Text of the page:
Simulation: engineering meaning and implications for industry
The simulation software optimises the development time by virtually recreating what could happen with our products, greatly reducing the cost of testing.Read more
09-03-2023 | Posted by Principia
The saying states “nature is wise”, indeed it is inspirational for solving many everyday problems. The Biomimicry Institute, founded by Janine Benyus, says that “for all the problems we face, nature has a solution”.
Thus, the object of biomimicry is to create products, processes and systems that solve our design problems learning from the wisdom of nature. We already dedicated a post to this issue in the past.
Many modern designs were inspired by nature. Take, for example, Leonardo da Vinci, who designed his flying machine in the 15th century based on bird flight, something that has remained inspirational for the designers of the most sophisticated flying machines.
Or think of a spider web, relatively stronger than steel and more flexible than rubber, which owes its characteristics to the properties of the strands, with high tensile strength and deformability, and to the design of the web, a structure optimised to withstand impacts.
But it is not just the mechanical characteristics, but the sheer elegance and functionality, that make spider webs a reference when trying to solve a problem. And if we are able to understand the reasons for success, such knowledge might be applicable to the design of light structures or the creation of biomaterials.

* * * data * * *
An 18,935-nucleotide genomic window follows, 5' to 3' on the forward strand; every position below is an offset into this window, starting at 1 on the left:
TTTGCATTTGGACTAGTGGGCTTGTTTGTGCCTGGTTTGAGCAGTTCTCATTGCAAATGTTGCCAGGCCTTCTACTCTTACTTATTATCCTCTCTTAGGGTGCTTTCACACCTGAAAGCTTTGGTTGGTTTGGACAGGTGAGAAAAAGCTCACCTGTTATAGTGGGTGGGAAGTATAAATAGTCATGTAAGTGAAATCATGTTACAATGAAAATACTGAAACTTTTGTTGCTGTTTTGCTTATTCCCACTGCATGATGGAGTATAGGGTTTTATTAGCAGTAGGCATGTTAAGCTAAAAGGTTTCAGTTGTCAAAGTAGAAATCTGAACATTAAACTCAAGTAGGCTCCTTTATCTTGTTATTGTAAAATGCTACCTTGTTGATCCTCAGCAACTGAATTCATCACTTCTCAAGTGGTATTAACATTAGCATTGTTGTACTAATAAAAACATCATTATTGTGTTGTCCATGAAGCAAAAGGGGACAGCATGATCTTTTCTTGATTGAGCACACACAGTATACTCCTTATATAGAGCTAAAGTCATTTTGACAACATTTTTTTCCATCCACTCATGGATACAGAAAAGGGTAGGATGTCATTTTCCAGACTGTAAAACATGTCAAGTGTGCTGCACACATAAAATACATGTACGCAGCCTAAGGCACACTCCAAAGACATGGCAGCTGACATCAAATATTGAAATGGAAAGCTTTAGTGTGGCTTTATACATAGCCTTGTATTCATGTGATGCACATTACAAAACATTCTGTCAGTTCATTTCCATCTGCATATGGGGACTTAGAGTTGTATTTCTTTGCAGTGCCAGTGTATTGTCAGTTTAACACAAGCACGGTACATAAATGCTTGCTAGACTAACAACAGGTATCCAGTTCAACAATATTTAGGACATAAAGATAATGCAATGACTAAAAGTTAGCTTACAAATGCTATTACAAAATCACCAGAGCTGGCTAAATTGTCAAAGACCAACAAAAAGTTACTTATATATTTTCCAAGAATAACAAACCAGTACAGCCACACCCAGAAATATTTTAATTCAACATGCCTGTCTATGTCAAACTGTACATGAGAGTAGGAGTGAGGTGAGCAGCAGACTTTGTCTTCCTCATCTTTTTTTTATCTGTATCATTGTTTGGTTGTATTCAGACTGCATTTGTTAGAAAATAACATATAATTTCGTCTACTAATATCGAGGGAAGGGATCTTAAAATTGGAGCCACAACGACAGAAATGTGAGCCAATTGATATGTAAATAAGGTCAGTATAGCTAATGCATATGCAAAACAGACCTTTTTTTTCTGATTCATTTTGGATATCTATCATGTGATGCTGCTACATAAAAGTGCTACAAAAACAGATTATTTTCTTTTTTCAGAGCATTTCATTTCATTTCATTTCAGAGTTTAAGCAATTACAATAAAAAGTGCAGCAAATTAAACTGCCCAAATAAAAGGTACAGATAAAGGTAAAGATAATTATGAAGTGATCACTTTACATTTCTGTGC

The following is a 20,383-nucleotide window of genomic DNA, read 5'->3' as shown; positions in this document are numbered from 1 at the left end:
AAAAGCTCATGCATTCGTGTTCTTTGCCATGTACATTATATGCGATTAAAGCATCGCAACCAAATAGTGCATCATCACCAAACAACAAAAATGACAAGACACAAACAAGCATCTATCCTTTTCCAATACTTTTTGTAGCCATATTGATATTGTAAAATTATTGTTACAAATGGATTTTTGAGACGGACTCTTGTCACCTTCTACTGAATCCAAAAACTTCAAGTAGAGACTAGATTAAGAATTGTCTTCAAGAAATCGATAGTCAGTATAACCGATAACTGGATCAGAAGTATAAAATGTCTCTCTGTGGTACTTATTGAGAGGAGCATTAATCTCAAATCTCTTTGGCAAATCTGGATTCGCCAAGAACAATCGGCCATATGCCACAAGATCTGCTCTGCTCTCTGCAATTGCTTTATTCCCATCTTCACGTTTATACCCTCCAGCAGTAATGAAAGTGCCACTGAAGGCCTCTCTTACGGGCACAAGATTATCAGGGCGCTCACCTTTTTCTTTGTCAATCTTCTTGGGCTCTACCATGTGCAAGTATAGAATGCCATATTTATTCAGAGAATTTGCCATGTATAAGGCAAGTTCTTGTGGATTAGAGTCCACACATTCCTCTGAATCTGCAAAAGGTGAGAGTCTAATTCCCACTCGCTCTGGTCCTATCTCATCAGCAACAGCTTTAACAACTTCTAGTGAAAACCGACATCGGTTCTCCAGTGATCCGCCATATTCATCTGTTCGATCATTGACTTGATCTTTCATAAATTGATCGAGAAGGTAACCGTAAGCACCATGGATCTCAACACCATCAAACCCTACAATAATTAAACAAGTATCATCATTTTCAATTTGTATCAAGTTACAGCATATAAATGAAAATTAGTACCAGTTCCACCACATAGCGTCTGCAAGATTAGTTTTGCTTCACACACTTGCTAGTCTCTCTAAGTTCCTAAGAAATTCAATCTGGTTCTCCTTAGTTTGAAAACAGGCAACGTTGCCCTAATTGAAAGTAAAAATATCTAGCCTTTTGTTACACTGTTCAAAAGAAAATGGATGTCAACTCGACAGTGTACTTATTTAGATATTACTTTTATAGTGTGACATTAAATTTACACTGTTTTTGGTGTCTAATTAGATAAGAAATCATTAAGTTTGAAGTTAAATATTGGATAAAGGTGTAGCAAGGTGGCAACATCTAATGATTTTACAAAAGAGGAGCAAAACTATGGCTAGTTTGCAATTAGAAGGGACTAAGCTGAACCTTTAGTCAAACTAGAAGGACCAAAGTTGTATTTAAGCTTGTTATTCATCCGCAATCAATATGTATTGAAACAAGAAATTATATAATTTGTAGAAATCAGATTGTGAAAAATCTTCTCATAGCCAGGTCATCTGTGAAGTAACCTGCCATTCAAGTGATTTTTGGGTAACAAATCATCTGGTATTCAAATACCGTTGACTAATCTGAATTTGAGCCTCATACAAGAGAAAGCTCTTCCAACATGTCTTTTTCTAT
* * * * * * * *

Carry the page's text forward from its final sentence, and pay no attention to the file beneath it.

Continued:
Álvaro Rodríguez Ortiz and Juan Carlos Suárez Bermejo presented in our 2018 yearly users’ meeting a study of biomimetic coatings to improve the fluid-structure interaction in ships, trying to reduce frictional drag. They analysed how to modify the boundary layer, taking as reference the strategies used by an excellent swimmer: the shark. Shark skin is not smooth, it is made of small scales or denticles, with conveniently oriented channels and riblets, which manage to reduce viscous resistance through mechanisms still not well understood.
And it seems that Gaudí utilized nature’s shapes not only in pursuing aesthetics, but also in guiding some practical architectural innovations, such as the ventilation of the Casa Batlló, reportedly inspired by fishes’ gills.
The technology of the 3DEXPERIENCE platform allows shortening the millions of years over which evolution has adapted living creatures to their environments and makes it possible for researchers, scientists, and engineers to imitate the process of evolution in a virtual world, swiftly creating and testing thousands of virtual models. This enables us to advance faster in the design of a more useful, friendly, and sustainable world.